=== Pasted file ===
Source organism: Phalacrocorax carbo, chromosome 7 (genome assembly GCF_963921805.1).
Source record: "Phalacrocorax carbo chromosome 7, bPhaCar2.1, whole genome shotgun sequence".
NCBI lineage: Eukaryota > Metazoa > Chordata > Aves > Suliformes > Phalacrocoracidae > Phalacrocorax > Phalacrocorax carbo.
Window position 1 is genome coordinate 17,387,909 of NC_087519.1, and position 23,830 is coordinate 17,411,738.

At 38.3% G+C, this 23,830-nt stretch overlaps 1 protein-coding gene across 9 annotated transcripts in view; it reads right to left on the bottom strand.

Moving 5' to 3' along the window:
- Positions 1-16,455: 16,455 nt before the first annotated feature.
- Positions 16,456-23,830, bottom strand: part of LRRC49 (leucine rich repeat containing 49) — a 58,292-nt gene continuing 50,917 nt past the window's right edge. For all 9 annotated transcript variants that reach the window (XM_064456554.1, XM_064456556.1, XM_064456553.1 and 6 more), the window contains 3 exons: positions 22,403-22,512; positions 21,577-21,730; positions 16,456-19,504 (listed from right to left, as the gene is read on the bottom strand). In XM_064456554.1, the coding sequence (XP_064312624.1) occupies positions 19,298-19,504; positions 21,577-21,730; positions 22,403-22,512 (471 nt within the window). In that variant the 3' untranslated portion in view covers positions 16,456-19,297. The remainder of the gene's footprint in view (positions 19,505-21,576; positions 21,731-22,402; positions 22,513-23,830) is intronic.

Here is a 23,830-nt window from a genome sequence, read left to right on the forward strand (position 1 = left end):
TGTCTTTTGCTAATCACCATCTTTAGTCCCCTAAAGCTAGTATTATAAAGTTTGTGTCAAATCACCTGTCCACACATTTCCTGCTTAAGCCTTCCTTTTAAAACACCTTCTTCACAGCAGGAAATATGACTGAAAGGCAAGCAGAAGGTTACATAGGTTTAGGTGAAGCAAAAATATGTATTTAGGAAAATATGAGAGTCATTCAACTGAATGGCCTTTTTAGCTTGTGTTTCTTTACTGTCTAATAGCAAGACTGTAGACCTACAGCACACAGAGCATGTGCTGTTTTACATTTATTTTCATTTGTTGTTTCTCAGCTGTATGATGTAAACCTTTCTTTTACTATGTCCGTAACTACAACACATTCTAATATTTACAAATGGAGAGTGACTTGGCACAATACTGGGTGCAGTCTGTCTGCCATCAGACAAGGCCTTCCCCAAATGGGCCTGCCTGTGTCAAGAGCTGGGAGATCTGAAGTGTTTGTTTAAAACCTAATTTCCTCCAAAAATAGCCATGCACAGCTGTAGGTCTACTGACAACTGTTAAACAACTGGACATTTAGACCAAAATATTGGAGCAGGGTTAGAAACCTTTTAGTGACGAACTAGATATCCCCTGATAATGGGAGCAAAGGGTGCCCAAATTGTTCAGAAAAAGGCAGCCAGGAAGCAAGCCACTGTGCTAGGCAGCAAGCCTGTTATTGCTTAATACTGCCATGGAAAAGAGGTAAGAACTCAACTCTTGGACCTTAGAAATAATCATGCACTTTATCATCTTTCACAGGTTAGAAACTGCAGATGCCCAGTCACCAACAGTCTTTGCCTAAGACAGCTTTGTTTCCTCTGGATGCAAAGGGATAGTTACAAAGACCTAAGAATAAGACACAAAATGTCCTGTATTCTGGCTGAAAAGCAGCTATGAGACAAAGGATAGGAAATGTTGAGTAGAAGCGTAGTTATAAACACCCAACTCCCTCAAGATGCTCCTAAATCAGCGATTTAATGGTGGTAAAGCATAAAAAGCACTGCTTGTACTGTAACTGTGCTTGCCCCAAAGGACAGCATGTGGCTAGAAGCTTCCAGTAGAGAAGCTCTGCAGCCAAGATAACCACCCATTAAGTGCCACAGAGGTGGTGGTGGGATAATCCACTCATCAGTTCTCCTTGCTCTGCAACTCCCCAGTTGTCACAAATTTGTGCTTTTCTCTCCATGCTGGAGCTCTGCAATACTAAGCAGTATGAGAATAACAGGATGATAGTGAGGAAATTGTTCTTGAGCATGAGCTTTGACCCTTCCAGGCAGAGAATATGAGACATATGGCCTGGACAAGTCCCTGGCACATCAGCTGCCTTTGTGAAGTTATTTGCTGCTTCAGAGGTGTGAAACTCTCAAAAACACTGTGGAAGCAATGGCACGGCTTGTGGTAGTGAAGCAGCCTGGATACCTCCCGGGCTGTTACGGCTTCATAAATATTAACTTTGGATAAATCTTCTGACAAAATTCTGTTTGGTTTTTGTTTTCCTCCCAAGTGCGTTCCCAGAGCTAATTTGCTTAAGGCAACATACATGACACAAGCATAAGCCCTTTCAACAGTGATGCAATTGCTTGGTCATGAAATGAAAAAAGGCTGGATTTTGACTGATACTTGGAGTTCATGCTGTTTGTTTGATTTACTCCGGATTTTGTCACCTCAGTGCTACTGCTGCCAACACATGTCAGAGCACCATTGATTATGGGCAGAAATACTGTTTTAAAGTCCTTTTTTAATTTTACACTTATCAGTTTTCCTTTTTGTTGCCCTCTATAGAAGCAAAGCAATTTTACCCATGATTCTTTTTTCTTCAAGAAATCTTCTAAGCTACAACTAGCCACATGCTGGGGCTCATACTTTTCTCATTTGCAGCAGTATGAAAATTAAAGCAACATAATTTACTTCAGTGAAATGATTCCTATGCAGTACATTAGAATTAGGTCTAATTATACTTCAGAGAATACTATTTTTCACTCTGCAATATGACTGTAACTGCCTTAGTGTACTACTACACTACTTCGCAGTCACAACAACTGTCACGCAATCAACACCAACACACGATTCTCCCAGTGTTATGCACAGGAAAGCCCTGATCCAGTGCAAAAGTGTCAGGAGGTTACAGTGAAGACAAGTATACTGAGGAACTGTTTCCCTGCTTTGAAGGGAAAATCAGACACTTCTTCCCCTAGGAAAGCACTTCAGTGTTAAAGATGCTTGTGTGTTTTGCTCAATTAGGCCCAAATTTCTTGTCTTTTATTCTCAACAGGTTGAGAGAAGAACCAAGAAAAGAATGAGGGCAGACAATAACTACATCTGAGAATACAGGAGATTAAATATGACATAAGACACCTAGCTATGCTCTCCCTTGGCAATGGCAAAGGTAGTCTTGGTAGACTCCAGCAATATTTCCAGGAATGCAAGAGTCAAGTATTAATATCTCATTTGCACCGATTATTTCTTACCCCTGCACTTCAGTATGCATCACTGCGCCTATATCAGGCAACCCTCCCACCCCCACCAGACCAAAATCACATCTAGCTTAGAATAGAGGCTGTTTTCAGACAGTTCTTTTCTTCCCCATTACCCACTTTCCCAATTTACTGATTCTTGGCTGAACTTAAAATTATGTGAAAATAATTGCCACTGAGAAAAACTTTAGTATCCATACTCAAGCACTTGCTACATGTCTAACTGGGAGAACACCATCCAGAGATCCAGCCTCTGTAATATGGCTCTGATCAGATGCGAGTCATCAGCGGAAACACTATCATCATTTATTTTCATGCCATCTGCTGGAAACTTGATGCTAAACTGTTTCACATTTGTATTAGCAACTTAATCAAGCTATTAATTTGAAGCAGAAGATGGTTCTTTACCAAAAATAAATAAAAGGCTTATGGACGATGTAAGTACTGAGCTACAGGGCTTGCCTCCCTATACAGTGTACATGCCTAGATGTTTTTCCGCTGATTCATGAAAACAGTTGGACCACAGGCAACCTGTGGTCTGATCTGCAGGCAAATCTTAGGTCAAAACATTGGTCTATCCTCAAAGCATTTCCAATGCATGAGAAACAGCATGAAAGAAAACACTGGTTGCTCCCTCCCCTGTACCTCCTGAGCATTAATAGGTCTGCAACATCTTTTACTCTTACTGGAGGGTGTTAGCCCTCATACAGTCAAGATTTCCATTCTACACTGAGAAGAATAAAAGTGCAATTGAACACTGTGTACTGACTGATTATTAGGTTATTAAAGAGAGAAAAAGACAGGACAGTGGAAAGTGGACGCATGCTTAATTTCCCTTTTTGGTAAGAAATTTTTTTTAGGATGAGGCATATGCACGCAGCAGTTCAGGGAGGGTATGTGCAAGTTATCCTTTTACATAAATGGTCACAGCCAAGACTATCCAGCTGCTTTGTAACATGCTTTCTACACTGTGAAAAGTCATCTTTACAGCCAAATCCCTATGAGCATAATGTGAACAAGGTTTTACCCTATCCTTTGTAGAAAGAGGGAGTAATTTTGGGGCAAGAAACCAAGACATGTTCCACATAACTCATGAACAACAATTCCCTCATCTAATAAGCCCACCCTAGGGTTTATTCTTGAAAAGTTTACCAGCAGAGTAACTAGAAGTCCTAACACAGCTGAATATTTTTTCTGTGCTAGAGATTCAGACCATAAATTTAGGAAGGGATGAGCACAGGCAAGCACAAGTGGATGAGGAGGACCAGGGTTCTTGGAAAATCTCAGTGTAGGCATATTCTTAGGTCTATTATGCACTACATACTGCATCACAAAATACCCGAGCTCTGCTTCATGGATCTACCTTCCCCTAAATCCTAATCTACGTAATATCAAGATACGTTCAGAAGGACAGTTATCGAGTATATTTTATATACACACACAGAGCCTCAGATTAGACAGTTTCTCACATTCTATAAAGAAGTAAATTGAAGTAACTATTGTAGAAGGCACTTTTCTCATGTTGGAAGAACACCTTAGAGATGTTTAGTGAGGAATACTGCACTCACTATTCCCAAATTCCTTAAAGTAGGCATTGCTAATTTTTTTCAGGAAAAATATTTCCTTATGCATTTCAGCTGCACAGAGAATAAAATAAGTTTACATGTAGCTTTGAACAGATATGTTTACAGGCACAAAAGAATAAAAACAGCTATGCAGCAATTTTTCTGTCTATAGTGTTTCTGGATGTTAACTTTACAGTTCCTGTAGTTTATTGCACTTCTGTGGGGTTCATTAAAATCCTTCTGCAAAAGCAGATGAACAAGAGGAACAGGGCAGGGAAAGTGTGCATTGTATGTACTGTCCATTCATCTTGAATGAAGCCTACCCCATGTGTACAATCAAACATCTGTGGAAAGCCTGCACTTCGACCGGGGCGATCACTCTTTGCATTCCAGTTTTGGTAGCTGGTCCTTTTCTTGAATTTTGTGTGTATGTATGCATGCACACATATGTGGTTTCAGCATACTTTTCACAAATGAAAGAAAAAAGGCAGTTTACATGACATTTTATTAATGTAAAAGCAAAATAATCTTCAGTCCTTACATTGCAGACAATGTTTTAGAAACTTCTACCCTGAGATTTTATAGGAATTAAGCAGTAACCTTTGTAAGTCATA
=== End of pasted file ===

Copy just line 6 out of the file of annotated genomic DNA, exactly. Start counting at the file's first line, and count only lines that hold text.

Moving 5' to 3' along the window: